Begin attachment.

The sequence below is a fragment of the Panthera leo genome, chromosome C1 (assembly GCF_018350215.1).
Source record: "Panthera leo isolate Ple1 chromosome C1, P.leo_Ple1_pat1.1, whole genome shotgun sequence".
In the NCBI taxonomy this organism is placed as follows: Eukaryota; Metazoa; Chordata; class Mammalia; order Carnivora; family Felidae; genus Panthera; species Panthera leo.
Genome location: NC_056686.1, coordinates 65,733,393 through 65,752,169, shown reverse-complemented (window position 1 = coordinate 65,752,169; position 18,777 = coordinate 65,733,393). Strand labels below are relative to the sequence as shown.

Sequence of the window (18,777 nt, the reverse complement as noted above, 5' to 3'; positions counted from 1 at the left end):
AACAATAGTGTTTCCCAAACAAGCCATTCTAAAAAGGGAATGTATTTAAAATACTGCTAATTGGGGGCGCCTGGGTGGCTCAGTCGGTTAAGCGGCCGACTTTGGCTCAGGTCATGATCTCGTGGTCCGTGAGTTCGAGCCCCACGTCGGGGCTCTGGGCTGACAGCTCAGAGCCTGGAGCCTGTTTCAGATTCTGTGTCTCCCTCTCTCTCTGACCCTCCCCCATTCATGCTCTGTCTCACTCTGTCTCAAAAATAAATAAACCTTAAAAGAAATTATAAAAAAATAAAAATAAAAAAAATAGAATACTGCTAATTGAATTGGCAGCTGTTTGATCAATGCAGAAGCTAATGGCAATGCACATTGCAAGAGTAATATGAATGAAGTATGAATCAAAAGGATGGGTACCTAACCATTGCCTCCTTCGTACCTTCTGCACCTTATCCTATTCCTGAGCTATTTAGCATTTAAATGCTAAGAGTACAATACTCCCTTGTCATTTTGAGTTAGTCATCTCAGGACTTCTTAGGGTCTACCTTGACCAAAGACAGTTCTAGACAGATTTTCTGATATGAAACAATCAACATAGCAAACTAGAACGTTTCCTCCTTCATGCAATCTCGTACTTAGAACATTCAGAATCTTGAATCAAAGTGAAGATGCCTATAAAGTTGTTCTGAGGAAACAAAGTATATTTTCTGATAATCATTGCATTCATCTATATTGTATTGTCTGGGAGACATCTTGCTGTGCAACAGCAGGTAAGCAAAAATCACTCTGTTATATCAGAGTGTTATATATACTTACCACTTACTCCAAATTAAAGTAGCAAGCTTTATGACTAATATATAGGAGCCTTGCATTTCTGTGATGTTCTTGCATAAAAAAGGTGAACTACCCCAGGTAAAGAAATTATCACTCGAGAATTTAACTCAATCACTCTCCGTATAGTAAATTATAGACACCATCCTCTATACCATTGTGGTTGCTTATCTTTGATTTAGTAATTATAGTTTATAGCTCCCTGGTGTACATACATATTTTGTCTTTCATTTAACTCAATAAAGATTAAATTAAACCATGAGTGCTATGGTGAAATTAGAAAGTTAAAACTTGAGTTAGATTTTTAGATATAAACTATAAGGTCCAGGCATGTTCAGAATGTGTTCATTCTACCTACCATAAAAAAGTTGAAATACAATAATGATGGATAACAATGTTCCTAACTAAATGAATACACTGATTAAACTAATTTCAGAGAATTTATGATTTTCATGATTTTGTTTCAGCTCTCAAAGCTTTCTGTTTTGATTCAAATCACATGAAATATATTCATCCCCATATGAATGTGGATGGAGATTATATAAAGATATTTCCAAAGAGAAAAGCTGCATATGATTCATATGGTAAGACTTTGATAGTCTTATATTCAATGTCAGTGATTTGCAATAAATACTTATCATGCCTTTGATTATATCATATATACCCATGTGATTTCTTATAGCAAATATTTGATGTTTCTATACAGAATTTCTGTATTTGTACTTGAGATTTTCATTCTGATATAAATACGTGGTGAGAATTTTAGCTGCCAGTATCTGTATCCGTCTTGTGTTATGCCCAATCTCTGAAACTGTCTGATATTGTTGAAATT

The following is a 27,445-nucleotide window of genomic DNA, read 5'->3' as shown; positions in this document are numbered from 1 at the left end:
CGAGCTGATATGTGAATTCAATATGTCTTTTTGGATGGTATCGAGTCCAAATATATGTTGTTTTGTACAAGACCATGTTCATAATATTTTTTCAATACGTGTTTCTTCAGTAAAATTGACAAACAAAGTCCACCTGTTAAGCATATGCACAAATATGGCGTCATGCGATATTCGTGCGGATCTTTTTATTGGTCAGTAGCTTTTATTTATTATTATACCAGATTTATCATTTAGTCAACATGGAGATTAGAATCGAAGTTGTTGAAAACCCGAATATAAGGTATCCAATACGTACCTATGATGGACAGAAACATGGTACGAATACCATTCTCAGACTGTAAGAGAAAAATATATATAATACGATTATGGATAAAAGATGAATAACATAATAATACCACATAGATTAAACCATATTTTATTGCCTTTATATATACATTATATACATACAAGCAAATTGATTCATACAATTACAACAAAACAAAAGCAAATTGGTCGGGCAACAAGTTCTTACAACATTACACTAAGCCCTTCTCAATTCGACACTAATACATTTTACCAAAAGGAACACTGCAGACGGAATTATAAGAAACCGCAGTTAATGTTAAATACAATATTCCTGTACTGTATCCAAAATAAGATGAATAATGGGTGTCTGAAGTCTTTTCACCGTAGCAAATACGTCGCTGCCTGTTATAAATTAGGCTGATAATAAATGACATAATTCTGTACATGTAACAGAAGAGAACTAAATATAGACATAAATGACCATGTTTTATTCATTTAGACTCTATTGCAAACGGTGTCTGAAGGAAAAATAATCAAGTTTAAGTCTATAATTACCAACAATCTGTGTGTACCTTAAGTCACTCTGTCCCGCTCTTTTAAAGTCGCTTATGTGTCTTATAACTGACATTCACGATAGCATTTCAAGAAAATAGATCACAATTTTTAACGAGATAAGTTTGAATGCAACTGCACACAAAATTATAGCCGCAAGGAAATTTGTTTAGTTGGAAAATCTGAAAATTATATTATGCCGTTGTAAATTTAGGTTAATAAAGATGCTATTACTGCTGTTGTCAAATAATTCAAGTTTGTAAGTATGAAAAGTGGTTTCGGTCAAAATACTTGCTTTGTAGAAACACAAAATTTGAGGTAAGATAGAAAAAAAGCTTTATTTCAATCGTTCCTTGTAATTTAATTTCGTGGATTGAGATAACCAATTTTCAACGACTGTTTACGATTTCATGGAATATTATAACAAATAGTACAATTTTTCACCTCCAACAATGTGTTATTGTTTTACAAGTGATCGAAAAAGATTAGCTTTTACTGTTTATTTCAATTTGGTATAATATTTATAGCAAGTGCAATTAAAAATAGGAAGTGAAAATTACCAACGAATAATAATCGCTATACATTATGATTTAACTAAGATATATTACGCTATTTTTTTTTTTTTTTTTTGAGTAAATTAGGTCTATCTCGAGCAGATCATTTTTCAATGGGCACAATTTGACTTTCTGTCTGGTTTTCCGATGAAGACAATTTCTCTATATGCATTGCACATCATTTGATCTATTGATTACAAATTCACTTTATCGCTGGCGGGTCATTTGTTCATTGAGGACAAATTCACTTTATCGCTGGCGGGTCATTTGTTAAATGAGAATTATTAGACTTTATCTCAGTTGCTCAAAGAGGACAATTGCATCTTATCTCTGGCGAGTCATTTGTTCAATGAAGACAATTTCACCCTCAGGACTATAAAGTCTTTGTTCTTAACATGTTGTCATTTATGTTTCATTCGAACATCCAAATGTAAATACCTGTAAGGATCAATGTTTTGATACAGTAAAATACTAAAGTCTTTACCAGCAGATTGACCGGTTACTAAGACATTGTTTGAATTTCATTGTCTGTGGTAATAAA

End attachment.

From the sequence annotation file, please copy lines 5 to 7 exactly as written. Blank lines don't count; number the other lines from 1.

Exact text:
Sequence of the window (18,777 nt, the reverse complement as noted above, 5' to 3'; positions counted from 1 at the left end):
AACAATAGTGTTTCCCAAACAAGCCATTCTAAAAAGGGAATGTATTTAAAATACTGCTAATTGGGGGCGCCTGGGTGGCTCAGTCGGTTAAGCGGCCGACTTTGGCTCAGGTCATGATCTCGTGGTCCGTGAGTTCGAGCCCCACGTCGGGGCTCTGGGCTGACAGCTCAGAGCCTGGAGCCTGTTTCAGATTCTGTGTCTCCCTCTCTCTCTGACCCTCCCCCATTCATGCTCTGTCTCACTCTGTCTCAAAAATAAATAAACCTTAAAAGAAATTATAAAAAAATAAAAATAAAAAAAATAGAATACTGCTAATTGAATTGGCAGCTGTTTGATCAATGCAGAAGCTAATGGCAATGCACATTGCAAGAGTAATATGAATGAAGTATGAATCAAAAGGATGGGTACCTAACCATTGCCTCCTTCGTACCTTCTGCACCTTATCCTATTCCTGAGCTATTTAGCATTTAAATGCTAAGAGTACAATACTCCCTTGTCATTTTGAGTTAGTCATCTCAGGACTTCTTAGGGTCTACCTTGACCAAAGACAGTTCTAGACAGATTTTCTGATATGAAACAATCAACATAGCAAACTAGAACGTTTCCTCCTTCATGCAATCTCGTACTTAGAACATTCAGAATCTTGAATCAAAGTGAAGATGCCTATAAAGTTGTTCTGAGGAAACAAAGTATATTTTCTGATAATCATTGCATTCATCTATATTGTATTGTCTGGGAGACATCTTGCTGTGCAACAGCAGGTAAGCAAAAATCACTCTGTTATATCAGAGTGTTATATATACTTACCACTTACTCCAAATTAAAGTAGCAAGCTTTATGACTAATATATAGGAGCCTTGCATTTCTGTGATGTTCTTGCATAAAAAAGGTGAACTACCCCAGGTAAAGAAATTATCACTCGAGAATTTAACTCAATCACTCTCCGTATAGTAAATTATAGACACCATCCTCTATACCATTGTGGTTGCTTATCTTTGATTTAGTAATTATAGTTTATAGCTCCCTGGTGTACATACATATTTTGTCTTTCATTTAACTCAATAAAGATTAAATTAAACCATGAGTGCTATGGTGAAATTAGAAAGTTAAAACTTGAGTTAGATTTTTAGATATAAACTATAAGGTCCAGGCATGTTCAGAATGTGTTCATTCTACCTACCATAAAAAAGTTGAAATACAATAATGATGGATAACAATGTTCCTAACTAAATGAATACACTGATTAAACTAATTTCAGAGAATTTATGATTTTCATGATTTTGTTTCAGCTCTCAAAGCTTTCTGTTTTGATTCAAATCACATGAAATATATTCATCCCCATATGAATGTGGATGGAGATTATATAAAGATATTTCCAAAGAGAAAAGCTGCATATGATTCATATGGTAAGACTTTGATAGTCTTATATTCAATGTCAGTGATTTGCAATAAATACTTATCATGCCTTTGATTATATCATATATACCCATGTGATTTCTTATAGCAAATATTTGATGTTTCTATACAGAATTTCTGTATTTGTACTTGAGATTTTCATTCTGATATAAATACGTGGTGAGAATTTTAGCTGCCAGTATCTGTATCCGTCTTGTGTTATGCCCAATCTCTGAAACTGTCTGATATTGTTGAAATT

The following is a 27,445-nucleotide window of genomic DNA, read 5'->3' as shown; positions in this document are numbered from 1 at the left end: